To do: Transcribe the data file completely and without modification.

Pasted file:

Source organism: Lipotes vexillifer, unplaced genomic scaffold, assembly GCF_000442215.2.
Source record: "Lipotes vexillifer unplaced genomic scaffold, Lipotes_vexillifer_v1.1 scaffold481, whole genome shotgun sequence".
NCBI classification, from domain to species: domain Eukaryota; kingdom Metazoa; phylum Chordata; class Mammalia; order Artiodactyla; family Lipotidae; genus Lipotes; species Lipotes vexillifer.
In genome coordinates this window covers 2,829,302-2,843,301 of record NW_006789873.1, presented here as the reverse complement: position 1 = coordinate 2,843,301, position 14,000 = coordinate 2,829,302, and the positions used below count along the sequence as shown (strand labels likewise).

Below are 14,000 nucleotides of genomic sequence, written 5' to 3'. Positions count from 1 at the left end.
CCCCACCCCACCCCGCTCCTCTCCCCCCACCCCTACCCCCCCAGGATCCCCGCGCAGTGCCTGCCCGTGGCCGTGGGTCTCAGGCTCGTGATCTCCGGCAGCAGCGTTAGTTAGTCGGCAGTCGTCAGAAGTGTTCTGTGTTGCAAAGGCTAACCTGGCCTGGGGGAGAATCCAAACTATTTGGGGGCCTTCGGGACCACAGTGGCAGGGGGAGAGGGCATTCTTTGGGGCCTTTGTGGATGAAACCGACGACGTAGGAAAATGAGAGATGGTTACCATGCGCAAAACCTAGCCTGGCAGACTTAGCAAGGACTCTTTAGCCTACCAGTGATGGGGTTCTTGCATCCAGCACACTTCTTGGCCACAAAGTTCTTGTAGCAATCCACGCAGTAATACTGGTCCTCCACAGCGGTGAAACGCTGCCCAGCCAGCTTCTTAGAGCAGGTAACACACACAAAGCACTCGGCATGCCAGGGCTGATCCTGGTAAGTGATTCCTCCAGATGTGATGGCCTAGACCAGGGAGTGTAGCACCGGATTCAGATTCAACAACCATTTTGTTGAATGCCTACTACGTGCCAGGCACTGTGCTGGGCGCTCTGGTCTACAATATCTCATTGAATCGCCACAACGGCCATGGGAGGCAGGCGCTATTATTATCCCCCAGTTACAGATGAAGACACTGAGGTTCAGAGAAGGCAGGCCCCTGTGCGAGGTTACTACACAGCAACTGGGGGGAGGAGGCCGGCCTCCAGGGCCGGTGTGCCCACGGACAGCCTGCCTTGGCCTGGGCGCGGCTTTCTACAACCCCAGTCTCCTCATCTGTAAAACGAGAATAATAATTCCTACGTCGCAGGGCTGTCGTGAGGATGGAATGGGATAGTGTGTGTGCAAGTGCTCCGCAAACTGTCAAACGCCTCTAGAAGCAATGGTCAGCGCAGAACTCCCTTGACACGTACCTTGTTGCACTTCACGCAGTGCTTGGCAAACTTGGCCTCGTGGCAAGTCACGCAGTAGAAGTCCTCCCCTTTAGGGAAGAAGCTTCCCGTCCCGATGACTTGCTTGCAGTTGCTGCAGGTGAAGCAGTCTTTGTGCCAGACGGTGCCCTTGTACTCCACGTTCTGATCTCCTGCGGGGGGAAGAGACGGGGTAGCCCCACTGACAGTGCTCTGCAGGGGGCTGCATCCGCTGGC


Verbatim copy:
Source organism: Lipotes vexillifer, unplaced genomic scaffold, assembly GCF_000442215.2.
Source record: "Lipotes vexillifer unplaced genomic scaffold, Lipotes_vexillifer_v1.1 scaffold481, whole genome shotgun sequence".
NCBI classification, from domain to species: domain Eukaryota; kingdom Metazoa; phylum Chordata; class Mammalia; order Artiodactyla; family Lipotidae; genus Lipotes; species Lipotes vexillifer.
In genome coordinates this window covers 2,829,302-2,843,301 of record NW_006789873.1, presented here as the reverse complement: position 1 = coordinate 2,843,301, position 14,000 = coordinate 2,829,302, and the positions used below count along the sequence as shown (strand labels likewise).

Below are 14,000 nucleotides of genomic sequence, written 5' to 3'. Positions count from 1 at the left end.
CCCCACCCCACCCCGCTCCTCTCCCCCCACCCCTACCCCCCCAGGATCCCCGCGCAGTGCCTGCCCGTGGCCGTGGGTCTCAGGCTCGTGATCTCCGGCAGCAGCGTTAGTTAGTCGGCAGTCGTCAGAAGTGTTCTGTGTTGCAAAGGCTAACCTGGCCTGGGGGAGAATCCAAACTATTTGGGGGCCTTCGGGACCACAGTGGCAGGGGGAGAGGGCATTCTTTGGGGCCTTTGTGGATGAAACCGACGACGTAGGAAAATGAGAGATGGTTACCATGCGCAAAACCTAGCCTGGCAGACTTAGCAAGGACTCTTTAGCCTACCAGTGATGGGGTTCTTGCATCCAGCACACTTCTTGGCCACAAAGTTCTTGTAGCAATCCACGCAGTAATACTGGTCCTCCACAGCGGTGAAACGCTGCCCAGCCAGCTTCTTAGAGCAGGTAACACACACAAAGCACTCGGCATGCCAGGGCTGATCCTGGTAAGTGATTCCTCCAGATGTGATGGCCTAGACCAGGGAGTGTAGCACCGGATTCAGATTCAACAACCATTTTGTTGAATGCCTACTACGTGCCAGGCACTGTGCTGGGCGCTCTGGTCTACAATATCTCATTGAATCGCCACAACGGCCATGGGAGGCAGGCGCTATTATTATCCCCCAGTTACAGATGAAGACACTGAGGTTCAGAGAAGGCAGGCCCCTGTGCGAGGTTACTACACAGCAACTGGGGGGAGGAGGCCGGCCTCCAGGGCCGGTGTGCCCACGGACAGCCTGCCTTGGCCTGGGCGCGGCTTTCTACAACCCCAGTCTCCTCATCTGTAAAACGAGAATAATAATTCCTACGTCGCAGGGCTGTCGTGAGGATGGAATGGGATAGTGTGTGTGCAAGTGCTCCGCAAACTGTCAAACGCCTCTAGAAGCAATGGTCAGCGCAGAACTCCCTTGACACGTACCTTGTTGCACTTCACGCAGTGCTTGGCAAACTTGGCCTCGTGGCAAGTCACGCAGTAGAAGTCCTCCCCTTTAGGGAAGAAGCTTCCCGTCCCGATGACTTGCTTGCAGTTGCTGCAGGTGAAGCAGTCTTTGTGCCAGACGGTGCCCTTGTACTCCACGTTCTGATCTCCTGCGGGGGGAAGAGACGGGGTAGCCCCACTGACAGTGCTCTGCAGGGGGCTGCATCCGCTGGC